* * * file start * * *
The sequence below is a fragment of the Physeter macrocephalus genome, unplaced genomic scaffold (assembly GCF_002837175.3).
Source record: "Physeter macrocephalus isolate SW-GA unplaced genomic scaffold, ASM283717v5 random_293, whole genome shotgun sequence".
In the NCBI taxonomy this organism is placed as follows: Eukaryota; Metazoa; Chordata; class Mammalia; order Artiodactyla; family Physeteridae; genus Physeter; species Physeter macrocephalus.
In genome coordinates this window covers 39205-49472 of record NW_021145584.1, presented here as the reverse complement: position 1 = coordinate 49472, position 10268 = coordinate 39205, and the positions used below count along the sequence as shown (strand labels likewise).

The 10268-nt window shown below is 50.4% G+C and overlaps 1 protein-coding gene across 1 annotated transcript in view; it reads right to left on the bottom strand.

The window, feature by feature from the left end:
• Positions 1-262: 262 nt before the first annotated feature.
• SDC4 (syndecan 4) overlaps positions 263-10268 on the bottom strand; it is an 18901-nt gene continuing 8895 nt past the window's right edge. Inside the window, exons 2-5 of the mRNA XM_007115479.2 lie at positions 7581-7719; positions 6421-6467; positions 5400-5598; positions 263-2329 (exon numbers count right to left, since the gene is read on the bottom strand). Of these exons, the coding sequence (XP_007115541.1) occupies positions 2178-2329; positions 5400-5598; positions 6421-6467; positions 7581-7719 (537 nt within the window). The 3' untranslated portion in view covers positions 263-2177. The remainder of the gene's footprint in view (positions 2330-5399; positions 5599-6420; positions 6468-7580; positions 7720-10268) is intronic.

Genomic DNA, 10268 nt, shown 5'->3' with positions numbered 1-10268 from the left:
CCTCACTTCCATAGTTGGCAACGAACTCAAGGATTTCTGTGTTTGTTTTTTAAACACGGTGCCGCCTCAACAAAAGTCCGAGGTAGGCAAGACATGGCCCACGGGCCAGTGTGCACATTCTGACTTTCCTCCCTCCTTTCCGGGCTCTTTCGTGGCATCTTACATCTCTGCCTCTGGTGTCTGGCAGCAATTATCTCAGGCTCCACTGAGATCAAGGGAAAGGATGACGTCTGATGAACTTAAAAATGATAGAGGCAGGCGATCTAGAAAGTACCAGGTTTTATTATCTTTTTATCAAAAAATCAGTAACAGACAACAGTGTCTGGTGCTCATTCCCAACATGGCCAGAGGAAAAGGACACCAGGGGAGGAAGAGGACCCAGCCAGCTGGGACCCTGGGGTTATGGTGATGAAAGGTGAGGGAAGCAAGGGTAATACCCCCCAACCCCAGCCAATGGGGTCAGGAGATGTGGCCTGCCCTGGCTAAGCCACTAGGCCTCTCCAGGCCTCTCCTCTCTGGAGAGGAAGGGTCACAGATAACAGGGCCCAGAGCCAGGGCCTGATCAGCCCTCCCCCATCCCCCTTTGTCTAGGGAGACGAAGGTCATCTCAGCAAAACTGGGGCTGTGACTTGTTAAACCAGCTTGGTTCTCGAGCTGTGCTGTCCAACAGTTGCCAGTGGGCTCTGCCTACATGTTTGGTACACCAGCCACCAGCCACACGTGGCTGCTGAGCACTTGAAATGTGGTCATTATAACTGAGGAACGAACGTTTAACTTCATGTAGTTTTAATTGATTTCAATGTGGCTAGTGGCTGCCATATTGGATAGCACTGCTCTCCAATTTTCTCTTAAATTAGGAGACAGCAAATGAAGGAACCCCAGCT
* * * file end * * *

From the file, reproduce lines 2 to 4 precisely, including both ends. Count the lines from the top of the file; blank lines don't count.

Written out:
Source record: "Physeter macrocephalus isolate SW-GA unplaced genomic scaffold, ASM283717v5 random_293, whole genome shotgun sequence".
In the NCBI taxonomy this organism is placed as follows: Eukaryota; Metazoa; Chordata; class Mammalia; order Artiodactyla; family Physeteridae; genus Physeter; species Physeter macrocephalus.
In genome coordinates this window covers 39205-49472 of record NW_021145584.1, presented here as the reverse complement: position 1 = coordinate 49472, position 10268 = coordinate 39205, and the positions used below count along the sequence as shown (strand labels likewise).